B.C. can spur entrepreneurship by cutting personal income taxes

The downward trend in entrepreneurship could have negative and widespread effects on B.C.’s economic well-being

B.C. can spur entrepreneurship by cutting personal income taxesBy Ergete Ferede and Charles Lammam The Fraser Institute Entrepreneurship remains a vital source of innovation, which helps grow economies and provide employment opportunities for British Columbians. Unfortunately, several recent studies have found fewer businesses are being started in B.C. (and Canada as a whole), pointing a long-term decline in rates of entrepreneurship. This down­ward…

Why we shouldn’t worry about wealth inequality in Canada

Age and accumulated wealth account for much of the discrepancy. And that's just normal life-cycle economics

Why we shouldn’t worry about wealth inequality in CanadaMuch ado about nothing. The title of the Shakespearean comedy comes to mind when I think about the attention devoted to wealth inequality in recent years. The left's (and much of the major media's) preoccupation with economic inequality is fundamentally misplaced and has diverted attention away from the real problems we face. For example, take…

Getting out from under Ontario’s high electricity rates

Premier Doug Ford's new government should cancel existing renewable energy contracts, not just future deals

Getting out from under Ontario’s high electricity ratesBy Elmira Aliakbari and Ashley Stedman The Fraser Institute If its recent throne speech is any indication, Ontario’s new government wants to reverse past mistakes and reduce electricity prices for Ontarians by cancelling 758 expensive green energy contracts with renewable generators for sources such as wind and solar. According to the government’s press release, this…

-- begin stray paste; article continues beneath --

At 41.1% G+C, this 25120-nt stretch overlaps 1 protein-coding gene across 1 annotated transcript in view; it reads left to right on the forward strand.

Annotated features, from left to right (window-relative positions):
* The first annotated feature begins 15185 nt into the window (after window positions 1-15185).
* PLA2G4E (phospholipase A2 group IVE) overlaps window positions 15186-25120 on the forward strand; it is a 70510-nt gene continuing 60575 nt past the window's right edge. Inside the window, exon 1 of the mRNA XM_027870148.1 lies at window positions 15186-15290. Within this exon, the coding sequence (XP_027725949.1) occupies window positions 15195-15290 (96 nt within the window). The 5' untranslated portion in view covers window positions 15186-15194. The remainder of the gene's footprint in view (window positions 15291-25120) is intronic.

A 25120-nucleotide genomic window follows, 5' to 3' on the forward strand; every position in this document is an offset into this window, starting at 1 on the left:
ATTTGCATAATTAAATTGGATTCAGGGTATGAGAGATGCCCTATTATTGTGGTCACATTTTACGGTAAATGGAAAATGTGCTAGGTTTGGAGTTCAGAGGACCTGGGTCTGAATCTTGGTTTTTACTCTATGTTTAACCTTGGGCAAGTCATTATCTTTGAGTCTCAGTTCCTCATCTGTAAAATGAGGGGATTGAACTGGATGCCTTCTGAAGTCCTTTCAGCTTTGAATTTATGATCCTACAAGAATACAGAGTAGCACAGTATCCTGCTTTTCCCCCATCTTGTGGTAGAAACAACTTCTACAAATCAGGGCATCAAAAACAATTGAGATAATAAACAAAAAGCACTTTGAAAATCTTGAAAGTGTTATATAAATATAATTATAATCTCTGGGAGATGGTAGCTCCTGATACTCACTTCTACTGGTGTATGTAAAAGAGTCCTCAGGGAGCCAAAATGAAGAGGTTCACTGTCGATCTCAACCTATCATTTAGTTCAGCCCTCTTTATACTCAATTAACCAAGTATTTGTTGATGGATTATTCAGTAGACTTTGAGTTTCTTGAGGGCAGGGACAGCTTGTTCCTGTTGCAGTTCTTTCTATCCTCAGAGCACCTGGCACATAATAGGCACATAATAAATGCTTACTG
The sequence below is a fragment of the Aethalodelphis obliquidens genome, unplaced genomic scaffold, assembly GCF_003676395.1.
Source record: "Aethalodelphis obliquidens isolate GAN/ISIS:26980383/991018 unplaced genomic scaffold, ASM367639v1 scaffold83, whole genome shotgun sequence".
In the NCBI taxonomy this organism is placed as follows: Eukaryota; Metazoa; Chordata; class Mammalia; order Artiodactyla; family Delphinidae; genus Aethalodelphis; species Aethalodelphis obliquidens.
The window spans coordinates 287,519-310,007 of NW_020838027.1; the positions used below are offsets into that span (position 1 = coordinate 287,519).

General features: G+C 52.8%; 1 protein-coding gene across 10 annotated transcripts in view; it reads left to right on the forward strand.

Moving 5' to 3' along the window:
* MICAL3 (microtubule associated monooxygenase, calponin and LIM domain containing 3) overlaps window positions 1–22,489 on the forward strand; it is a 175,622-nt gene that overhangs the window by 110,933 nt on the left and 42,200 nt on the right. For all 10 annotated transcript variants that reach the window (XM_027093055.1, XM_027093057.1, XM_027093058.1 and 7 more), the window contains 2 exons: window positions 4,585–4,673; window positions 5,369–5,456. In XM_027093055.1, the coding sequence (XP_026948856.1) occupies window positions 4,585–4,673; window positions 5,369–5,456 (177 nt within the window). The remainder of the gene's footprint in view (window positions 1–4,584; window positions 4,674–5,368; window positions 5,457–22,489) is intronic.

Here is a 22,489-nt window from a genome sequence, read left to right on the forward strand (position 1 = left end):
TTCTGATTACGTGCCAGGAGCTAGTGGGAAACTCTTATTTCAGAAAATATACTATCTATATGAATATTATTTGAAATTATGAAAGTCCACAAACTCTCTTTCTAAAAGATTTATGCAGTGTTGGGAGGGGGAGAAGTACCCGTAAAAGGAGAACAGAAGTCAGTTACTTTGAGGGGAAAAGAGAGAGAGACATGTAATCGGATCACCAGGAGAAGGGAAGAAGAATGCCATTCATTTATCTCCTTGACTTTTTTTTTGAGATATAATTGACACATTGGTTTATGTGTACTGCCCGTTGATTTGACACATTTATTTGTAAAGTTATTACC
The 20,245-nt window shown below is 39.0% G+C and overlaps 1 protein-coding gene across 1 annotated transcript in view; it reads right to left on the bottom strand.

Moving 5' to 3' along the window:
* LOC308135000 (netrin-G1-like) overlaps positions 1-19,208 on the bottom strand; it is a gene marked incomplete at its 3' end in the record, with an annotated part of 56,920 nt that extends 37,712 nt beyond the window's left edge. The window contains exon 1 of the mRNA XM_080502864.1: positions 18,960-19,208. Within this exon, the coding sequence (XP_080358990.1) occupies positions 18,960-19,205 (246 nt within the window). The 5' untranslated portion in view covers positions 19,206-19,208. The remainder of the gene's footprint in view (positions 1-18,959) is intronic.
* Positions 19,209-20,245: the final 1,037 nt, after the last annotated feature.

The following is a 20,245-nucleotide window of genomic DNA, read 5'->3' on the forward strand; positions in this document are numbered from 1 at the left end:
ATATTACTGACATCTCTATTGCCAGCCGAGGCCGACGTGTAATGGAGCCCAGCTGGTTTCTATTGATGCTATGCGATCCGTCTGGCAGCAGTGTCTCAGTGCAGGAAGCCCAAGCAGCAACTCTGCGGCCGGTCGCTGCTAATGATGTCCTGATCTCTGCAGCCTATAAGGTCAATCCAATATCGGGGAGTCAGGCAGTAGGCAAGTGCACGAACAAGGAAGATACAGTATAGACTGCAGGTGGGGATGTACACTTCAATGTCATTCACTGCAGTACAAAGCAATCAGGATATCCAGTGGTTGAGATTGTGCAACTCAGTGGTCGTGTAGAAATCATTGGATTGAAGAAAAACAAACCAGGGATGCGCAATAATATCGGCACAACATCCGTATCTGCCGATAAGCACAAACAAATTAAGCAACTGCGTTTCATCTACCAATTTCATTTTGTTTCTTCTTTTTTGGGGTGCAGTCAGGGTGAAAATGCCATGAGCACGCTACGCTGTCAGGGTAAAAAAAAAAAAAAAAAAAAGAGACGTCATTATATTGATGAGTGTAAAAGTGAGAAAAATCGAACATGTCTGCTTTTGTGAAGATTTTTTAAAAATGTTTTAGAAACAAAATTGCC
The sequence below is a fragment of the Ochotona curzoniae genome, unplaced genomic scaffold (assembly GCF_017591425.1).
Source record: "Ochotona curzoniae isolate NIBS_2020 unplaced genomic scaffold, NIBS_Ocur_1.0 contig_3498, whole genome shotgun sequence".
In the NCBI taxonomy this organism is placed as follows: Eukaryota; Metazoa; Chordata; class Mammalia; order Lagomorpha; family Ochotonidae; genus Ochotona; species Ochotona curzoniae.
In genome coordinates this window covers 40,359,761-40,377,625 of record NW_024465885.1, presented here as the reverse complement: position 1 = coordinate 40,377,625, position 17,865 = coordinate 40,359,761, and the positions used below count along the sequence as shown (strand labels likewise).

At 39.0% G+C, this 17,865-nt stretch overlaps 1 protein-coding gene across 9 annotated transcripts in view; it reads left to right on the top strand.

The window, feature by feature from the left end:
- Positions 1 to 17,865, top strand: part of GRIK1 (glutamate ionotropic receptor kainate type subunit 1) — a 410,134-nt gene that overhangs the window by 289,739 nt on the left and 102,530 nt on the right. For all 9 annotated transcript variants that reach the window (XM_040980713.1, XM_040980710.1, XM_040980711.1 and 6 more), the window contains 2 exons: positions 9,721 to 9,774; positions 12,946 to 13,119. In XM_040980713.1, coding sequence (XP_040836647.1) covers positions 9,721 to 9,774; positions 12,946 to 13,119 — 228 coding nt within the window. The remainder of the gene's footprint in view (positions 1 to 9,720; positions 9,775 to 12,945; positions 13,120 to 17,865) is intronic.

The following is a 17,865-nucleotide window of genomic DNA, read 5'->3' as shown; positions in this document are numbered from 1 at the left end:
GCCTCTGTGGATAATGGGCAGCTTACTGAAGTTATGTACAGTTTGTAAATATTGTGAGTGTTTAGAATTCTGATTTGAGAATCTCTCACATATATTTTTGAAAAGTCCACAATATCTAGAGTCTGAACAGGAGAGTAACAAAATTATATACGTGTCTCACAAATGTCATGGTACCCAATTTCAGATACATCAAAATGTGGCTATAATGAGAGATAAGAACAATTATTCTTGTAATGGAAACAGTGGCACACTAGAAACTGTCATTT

Education reform must be on the table in Ontario

The delivery and financing of education could produce better results for students and their families while saving money

Education reform must be on the table in OntarioBy Jason Clemens and Sazid Hasan Fraser Institute As the new Ontario government begins to fully grasp the enormity of the task it faces to return the province to prosperity, education reform must be front and centre. The need to balance the budget while introducing tax relief to make the province more competitive and attractive…

Canada must maximize its oil profit potential

Enbridge pipeline approval is good news but Canadian oil remains largely confined to U.S. market. We need a broader marketplace

Canada must maximize its oil profit potentialBy Elmira Aliakbari and Ashley Stedman The Fraser Institute Regulators in Minnesota recently approved Enbridge’s $9-billion Line 3 replacement pipeline project. The project will add much-needed export capacity for Canadian oil producers in Alberta who continue to face costly transportation constraints. When it comes on stream in late 2019 or early 2020, the project will…